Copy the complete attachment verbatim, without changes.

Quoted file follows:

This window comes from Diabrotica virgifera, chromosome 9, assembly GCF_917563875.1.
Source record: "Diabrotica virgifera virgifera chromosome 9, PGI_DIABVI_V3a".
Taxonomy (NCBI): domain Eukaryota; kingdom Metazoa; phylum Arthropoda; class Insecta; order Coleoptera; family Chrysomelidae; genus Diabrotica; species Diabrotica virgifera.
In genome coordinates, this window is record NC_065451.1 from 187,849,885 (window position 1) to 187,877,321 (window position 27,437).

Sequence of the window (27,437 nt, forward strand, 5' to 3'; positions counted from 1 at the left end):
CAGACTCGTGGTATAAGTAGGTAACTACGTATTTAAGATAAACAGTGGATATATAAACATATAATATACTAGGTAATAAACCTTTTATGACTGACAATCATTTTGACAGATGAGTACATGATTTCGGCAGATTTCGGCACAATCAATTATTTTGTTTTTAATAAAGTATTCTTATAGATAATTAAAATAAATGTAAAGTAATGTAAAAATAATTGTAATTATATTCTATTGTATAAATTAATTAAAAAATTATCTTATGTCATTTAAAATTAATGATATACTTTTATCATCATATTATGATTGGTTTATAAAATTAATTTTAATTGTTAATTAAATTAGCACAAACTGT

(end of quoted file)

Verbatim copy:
This window comes from Diabrotica virgifera, chromosome 9, assembly GCF_917563875.1.
Source record: "Diabrotica virgifera virgifera chromosome 9, PGI_DIABVI_V3a".
Taxonomy (NCBI): domain Eukaryota; kingdom Metazoa; phylum Arthropoda; class Insecta; order Coleoptera; family Chrysomelidae; genus Diabrotica; species Diabrotica virgifera.
In genome coordinates, this window is record NC_065451.1 from 187,849,885 (window position 1) to 187,877,321 (window position 27,437).

Sequence of the window (27,437 nt, forward strand, 5' to 3'; positions counted from 1 at the left end):
CAGACTCGTGGTATAAGTAGGTAACTACGTATTTAAGATAAACAGTGGATATATAAACATATAATATACTAGGTAATAAACCTTTTATGACTGACAATCATTTTGACAGATGAGTACATGATTTCGGCAGATTTCGGCACAATCAATTATTTTGTTTTTAATAAAGTATTCTTATAGATAATTAAAATAAATGTAAAGTAATGTAAAAATAATTGTAATTATATTCTATTGTATAAATTAATTAAAAAATTATCTTATGTCATTTAAAATTAATGATATACTTTTATCATCATATTATGATTGGTTTATAAAATTAATTTTAATTGTTAATTAAATTAGCACAAACTGT